Posted by: Idioma Extra | October 25, 2011

The Weird and the Wonderful


Puppy rescued after trip on top of train

From: www.msnbc.com

LIBERTY, S.C. — A black Lab puppy is lucky to be alive after being rescued from the top of a train car after a journey that had a mysterious beginning.

No one knows how the puppy, who appears to be about 3 months old, ended up on top of the Norfolk Southern train that left Pennsylvania, and had already gone through Virginia and North Carolina on its way to Atlanta.

Tina Parker, of Pickens, said she and her family were driving home Sunday night when they stopped at a red light by the Walmart store in Easley, S.C., as the train passed by.

Parker said she spotted what she at first thought was trash on top of the train. But she said the “trash” started moving and she realized it was a puppy.

Parker called 911 and then followed the train on to Liberty.

A Norfolk Southern spokeswoman told WYFF News 4 that they were alerted to stop the train. The spokeswoman said the train would have been traveling about 50 mph.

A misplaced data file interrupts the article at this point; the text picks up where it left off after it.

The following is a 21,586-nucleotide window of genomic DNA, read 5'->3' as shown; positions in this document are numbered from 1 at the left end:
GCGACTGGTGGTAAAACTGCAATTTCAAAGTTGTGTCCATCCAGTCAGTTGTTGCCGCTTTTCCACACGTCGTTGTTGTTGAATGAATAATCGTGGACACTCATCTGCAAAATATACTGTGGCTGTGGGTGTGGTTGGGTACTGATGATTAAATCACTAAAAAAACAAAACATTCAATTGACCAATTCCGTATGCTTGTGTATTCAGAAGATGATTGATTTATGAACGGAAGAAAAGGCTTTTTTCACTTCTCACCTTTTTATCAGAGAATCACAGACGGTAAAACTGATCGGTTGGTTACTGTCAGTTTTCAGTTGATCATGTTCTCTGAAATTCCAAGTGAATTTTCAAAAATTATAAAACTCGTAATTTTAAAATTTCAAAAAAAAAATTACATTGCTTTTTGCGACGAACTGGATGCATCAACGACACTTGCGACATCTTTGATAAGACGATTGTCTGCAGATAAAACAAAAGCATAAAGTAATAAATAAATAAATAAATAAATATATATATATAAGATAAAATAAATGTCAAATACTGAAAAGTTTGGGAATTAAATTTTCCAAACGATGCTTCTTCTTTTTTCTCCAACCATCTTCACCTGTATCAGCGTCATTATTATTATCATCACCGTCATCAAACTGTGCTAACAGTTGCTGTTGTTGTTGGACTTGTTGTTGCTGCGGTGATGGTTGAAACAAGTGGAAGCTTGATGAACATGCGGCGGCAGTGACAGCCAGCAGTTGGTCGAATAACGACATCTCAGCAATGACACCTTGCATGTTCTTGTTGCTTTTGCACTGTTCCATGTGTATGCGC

The Parker family helped spot which car in the long train the puppy was on.

The Liberty Fire Department arrived and used a ladder to reach the pup on the top of the Hunter boxcar.

The cars carried double-stacked containers, making them about 20 feet-tall.

The wayward puppy has been taken in by his heroes, the Parker family.

They have named the puppy Boxcar Hunter, or Boxy for short. He has an appointment for his first vet visit in about a week, but he seems healthy — and happy to be off the train.

Word of the Day

Wayward way•ward: \ˈwā-wərd\
Origin: Middle English, short for awayward turned away, from away, adverb + -ward
First Known Use: 14th century Adjective
1: following one’s own capricious, wanton, or depraved inclinations : ungovernable
2: following no clear principle or law : unpredictable
3: opposite to what is desired or expected : untoward

More Vocabulary

Alert: v. to make aware of
Boxcar: n. a roofed freight car usually with sliding doors in the sides
Spot: v. detect, notice
Trash: n. junk, rubbish

Love those Phrasal Verbs

Take in: to provide lodging for
After Mary’s parents dies she was taken in by a loving aunt.


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